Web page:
Special Report: Greek shipowners talk up their role to protect tax breaks
By Tom Bergin
PIRAEUS, Greece (Reuters) - On the day he took office as Greece's shipping minister in June 2012, Kostis Moussouroulis received a visit from a 90-year-old shipowner. He still remembers the older man's words: "Don't forget, the best minister of shipping and maritime affairs is the minister who is doing nothing for the shipping industry. He is the one who is leaving us alone."
That's the way Greek shipowners like it. The magnates who run one of the biggest merchant marine fleets in the world have long argued that if Greece tried to tax them, they would leave - and that their departure would devastate the economy. In recent years, as international institutions repeatedly bailed out Greece, the lenders have also pushed Athens to beef up its tax take. Shipowners have resisted any effort to ditch the tax breaks they enjoy, and no government has dared touch them.
"Shipping is a pillar of the Greek economy," says the Union of Greek Shipowners, the ocean-going industry's main association.
Greece's statistics office says shipping contributes around $9 billion - or 4 percent - of the country's Gross Domestic Product (GDP). When you include related business, the industry says, the figure jumps to 7.5 percent of GDP, or about $17 billion a year. Deep-sea shipping and related trades employ more than 192,000 people, it says. That's 4 percent of all Greek workers.
But a Reuters analysis of corporate filings and economic data suggests shipping's heroic role in Greece's economy is largely a myth.
That's because Greek shipowners include in their statistics billions of dollars which never actually enter the Greek economy. If Greece counted only payments to Greek companies and individuals – as other countries do – the deep-sea shipping industry's contribution would be equivalent to around 1 percent of GDP.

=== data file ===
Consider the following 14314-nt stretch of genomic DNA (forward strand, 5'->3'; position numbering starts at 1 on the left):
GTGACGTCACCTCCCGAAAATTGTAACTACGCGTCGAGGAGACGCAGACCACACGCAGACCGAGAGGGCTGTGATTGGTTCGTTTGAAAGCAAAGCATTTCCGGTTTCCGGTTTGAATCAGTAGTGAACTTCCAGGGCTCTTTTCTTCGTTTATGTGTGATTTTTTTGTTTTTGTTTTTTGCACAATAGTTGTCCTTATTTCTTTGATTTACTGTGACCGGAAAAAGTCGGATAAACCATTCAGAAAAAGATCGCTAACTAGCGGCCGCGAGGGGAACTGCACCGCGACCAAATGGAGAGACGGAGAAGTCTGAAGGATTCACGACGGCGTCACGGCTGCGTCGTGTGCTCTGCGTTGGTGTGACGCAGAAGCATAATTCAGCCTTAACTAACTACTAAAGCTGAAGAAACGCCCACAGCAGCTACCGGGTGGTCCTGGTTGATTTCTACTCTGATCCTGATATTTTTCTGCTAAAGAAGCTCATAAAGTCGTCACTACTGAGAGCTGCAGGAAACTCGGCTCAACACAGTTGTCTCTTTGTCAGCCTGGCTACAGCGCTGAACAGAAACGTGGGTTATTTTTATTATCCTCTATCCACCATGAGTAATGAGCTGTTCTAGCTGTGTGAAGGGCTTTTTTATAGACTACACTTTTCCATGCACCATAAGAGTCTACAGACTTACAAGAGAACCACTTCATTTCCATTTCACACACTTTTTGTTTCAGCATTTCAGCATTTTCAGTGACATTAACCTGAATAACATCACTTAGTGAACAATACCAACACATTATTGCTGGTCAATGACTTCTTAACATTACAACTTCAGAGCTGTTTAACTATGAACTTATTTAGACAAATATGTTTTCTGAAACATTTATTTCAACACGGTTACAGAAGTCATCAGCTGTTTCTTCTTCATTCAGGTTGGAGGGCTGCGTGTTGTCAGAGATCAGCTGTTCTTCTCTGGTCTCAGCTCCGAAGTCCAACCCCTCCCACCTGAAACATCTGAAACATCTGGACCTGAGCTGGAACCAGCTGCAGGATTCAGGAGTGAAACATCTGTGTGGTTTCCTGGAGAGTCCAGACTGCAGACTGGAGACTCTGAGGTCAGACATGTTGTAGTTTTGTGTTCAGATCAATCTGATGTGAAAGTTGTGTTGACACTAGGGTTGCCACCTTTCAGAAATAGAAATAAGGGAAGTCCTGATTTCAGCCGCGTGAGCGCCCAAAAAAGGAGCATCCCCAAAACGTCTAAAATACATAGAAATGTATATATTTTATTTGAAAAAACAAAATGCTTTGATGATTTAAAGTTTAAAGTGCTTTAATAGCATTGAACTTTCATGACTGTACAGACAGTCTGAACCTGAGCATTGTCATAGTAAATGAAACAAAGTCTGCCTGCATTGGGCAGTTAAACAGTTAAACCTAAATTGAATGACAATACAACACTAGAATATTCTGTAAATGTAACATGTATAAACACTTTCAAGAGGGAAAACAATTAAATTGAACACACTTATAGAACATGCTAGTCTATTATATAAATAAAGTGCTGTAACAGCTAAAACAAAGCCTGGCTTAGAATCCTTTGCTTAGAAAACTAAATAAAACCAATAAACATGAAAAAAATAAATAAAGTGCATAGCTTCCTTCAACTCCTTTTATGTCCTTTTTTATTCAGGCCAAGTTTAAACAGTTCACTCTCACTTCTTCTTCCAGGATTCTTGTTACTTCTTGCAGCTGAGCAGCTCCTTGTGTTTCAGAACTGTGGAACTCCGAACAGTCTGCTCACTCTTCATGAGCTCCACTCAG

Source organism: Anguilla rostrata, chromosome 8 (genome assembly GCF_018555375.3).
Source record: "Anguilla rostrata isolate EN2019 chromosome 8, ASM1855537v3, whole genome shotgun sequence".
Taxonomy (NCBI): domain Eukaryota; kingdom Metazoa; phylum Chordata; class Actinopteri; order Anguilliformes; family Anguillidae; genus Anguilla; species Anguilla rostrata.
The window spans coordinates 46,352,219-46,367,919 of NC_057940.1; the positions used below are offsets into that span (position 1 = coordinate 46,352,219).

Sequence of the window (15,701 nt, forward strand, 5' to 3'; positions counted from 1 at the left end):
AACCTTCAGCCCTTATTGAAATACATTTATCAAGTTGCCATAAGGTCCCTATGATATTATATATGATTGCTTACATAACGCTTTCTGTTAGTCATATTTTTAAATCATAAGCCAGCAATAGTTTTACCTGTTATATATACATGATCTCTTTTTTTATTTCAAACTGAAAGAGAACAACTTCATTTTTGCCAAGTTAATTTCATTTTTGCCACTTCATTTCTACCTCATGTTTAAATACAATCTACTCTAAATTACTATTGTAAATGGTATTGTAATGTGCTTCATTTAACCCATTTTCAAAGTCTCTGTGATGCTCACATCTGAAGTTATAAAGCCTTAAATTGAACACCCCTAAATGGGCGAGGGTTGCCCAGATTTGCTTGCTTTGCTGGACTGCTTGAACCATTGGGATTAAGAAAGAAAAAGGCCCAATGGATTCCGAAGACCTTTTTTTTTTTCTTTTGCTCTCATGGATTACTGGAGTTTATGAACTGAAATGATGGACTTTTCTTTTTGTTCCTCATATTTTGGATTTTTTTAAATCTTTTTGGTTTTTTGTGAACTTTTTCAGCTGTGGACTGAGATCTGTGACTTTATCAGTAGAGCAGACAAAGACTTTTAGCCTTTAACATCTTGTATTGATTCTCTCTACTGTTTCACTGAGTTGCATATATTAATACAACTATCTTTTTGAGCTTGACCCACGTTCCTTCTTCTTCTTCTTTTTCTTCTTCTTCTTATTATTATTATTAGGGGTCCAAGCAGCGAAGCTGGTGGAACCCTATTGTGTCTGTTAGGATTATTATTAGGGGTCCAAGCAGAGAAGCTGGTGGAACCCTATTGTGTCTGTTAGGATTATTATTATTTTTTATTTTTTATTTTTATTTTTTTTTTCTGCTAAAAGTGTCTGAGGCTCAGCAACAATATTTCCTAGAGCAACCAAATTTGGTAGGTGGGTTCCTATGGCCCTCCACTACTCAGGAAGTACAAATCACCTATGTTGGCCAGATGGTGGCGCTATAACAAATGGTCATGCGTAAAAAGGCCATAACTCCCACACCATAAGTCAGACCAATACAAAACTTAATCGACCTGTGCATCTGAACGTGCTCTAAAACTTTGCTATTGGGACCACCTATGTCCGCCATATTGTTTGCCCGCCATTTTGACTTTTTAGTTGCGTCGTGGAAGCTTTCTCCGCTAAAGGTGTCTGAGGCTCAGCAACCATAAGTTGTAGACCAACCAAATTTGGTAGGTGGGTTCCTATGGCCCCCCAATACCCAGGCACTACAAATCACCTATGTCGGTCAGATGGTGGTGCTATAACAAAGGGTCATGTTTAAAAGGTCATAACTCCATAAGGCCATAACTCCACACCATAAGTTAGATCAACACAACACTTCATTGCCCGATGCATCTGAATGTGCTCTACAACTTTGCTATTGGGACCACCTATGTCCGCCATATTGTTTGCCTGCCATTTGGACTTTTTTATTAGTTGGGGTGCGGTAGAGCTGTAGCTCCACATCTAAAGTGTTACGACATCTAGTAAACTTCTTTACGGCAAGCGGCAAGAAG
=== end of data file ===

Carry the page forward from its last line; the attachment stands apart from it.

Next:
For Greece, the cost of the tax breaks granted to shipowners runs into hundreds of millions of euros. Though that is small compared with the country's debt, plenty of other citizens have had to tighten their belts. The country has cut jobless benefits by one-fifth, and health spending by a tenth, between 2009 and 2012 in exchange for bailouts from the European Union and International Monetary Fund. The nation's farmers have seen their tax breaks axed and Greece has raised taxes on high earners. Shipping magnates, on the other hand, have their exemptions written into the constitution.
The shipowners "are powerful in that they ... get the media to write what they want," said economist and former finance minister George Papaconstantinou. "And immediately when you start touching them you start to hear: ‘We are 7 percent of the economy we bring 17 billion every year, 200,000 jobs' ... That's not the case." Continued...